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Sotto warns vs poll result tampering

Paolo Romero - The Philippine Star
Sotto warns vs poll result tampering
Senate President Vicente Sotto III, who is running for vice president in the May 9 elections, said this information was reported by the Senate’s IT representative to the Joint Congressional Oversight Committee on the Automated Election System (JCOC-AES) who found out that Smartmatic is not only contracted to supply the vote counting machines (VCMs) but also handle the transmission of results.
Edd Gumban

MANILA, Philippines — The Commission on Elections (Comelec) and its automated election system provider, Smartmatic, have made a “very dangerous” change in their protocols, which apparently prevents the tracing of the actual source of transmission of votes from precincts that can potentially be used to tamper with the results, Senate President Vicente Sotto III warned yesterday.

Sotto, who is running for vice president in the May 9 elections, said this information was reported by the Senate’s IT representative to the Joint Congressional Oversight Committee on the Automated Election System (JCOC-AES) who found out that Smartmatic is not only contracted to supply the vote counting machines (VCMs) but also handle the transmission of results.

He said IT expert and lawyer Ivan Uy is part of the group reviewing the source code of the program that will run the AES, through which thousands of VCMs can be traced remotely through their IP addresses as done in the past.

“That’s a very dangerous thing (change in protocols) that they’ve done. I think we have to be transparent on this particular issue. Smartmatic, Comelec, we have to look at this very closely. It’s very dangerous,” Sotto said in a press conference with his running mate for president, Sen. Panfilo Lacson, and their senatorial candidates in Antipolo City.

“Once we cannot track the IP address, we don’t know where, what VCM (the result) is coming from, especially for the national level,” said the Senate President. “So that means aside from the VCMs from different precincts, it’s possible there are other VCMs that will transmit (results) – it may be from another country, another place or even hotels in Metro Manila.”

The disclosure came as Comelec Chairman Saidamen Pangarungan last week told a Senate inquiry that the poll body has withheld a tranche of P90 million in payment to Smartmatic over the still unresolved data and security breach in the company.

Comelec officials, however, said the breach did not affect the security of the poll body’s systems.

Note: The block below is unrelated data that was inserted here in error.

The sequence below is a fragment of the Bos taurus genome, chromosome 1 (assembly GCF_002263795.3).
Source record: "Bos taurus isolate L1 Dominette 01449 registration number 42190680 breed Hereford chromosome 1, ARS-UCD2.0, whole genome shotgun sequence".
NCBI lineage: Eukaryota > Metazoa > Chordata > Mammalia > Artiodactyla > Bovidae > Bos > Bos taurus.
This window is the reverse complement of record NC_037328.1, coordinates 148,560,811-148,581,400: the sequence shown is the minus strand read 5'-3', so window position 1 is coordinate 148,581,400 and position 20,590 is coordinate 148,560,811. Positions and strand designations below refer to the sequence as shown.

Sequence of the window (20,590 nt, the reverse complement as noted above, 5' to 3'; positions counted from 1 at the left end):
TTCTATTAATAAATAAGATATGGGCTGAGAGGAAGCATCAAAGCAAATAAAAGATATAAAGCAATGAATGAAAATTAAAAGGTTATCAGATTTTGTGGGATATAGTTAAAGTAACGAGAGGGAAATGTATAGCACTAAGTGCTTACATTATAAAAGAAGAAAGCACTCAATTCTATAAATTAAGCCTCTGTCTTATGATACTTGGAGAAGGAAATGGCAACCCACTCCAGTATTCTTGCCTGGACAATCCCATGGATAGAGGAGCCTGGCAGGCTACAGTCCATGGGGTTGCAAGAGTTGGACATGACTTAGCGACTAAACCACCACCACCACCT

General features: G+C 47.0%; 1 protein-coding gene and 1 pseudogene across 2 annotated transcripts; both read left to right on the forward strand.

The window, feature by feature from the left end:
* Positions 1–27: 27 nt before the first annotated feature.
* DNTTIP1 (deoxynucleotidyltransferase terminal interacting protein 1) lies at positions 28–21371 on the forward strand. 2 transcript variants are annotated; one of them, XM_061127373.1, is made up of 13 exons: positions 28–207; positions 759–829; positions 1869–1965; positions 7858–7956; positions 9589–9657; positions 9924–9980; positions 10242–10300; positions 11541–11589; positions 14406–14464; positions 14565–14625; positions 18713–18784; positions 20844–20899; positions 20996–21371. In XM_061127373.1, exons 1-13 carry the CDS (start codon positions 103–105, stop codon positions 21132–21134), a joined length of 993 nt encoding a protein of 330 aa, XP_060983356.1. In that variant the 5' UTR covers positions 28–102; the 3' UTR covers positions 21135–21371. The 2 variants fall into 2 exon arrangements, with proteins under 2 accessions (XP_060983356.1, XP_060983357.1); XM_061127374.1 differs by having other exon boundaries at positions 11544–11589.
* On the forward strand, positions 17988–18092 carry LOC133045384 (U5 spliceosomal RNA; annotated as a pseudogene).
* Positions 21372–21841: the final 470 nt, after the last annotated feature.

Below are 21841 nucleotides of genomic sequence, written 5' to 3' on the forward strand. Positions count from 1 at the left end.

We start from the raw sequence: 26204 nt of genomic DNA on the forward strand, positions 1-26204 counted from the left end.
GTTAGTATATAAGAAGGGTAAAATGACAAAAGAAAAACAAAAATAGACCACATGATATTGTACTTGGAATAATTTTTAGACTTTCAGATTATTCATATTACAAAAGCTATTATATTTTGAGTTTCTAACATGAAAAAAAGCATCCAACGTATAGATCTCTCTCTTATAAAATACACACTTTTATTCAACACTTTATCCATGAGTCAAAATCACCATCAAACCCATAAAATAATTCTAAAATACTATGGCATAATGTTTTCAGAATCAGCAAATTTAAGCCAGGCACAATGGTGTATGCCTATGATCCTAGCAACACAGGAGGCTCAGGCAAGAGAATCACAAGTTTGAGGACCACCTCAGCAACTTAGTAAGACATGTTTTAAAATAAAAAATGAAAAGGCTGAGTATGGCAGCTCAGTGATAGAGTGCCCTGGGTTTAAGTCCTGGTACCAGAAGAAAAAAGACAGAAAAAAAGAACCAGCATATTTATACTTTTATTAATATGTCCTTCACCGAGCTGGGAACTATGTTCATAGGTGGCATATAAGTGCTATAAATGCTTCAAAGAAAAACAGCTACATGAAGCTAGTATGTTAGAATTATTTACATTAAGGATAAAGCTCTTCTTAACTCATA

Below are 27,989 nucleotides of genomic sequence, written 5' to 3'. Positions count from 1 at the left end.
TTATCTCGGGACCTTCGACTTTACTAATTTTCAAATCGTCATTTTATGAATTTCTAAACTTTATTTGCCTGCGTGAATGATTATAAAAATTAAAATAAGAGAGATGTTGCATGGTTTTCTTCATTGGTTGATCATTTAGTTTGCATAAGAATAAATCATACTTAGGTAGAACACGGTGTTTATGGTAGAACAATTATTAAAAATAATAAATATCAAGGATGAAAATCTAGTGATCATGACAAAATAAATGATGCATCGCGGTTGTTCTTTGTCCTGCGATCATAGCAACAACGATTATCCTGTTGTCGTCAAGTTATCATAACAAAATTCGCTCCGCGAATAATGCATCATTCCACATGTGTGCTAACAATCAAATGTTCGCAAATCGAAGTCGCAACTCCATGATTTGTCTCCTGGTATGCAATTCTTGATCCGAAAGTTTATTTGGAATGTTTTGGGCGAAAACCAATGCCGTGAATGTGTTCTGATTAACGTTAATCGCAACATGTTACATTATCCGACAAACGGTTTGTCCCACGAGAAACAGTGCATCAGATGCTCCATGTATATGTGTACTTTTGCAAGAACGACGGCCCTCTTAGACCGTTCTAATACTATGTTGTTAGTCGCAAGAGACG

Sotto said the change was Smartmatic’s move to have the transmission upgraded from 3G in previous polls, to 4G or 5G.

While it is faster and the “technology is going to be improved, the transparency has been forgotten,” Sotto said.

Lacson said he worried because when Uy raised the matter with Comelec officials, they replied that they would have to consult with the Department of Information and Communications Technology.

The tandem said they have no problem with technological improvements that would increase the speed of transmission as long as it would not come at the expense of transparency.

Guanzon vouches for AES

Despite the security breach of Smartmatic’s online infrastructure, former Comelec commissioner Rowena Guanzon yesterday vouched for the credibility of its automated voting system, adding that the public must instead be wary of massive vote-buying.

Speaking at the virtual forum hosted by Kamuning Bakery in Quezon City yesterday, Guanzon expressed confidence in the integrity of the country’s AES for May 9.

“All the [vote counting] machines are tested and every ballot is tested by feeding it to the machines. That was how the Comelec found out that several ballots were defective and they reprinted them,” she said.

“Don’t worry about double ballots because the vote-counting machine will automatically reject the source code of the second ballot,” she added.

Guanzon pointed out that it has already been proven in past elections that the VCMs of Smartmatic were “reliable” with an accuracy rate of 99.7 percent, as confirmed by Catholic church-affiliated poll watchdog Parish Pastoral Council for Responsible Voting (PPCRV).

“The automated election system and the Smartmatic machines have an accuracy rate of 99.7 percent. It’s very reliable and so hard to tamper with, particularly the transmission of election results,” the former election official said. –  Elizabeth Marcelo,  Janvic Mateo

COMELEC

SOTTO

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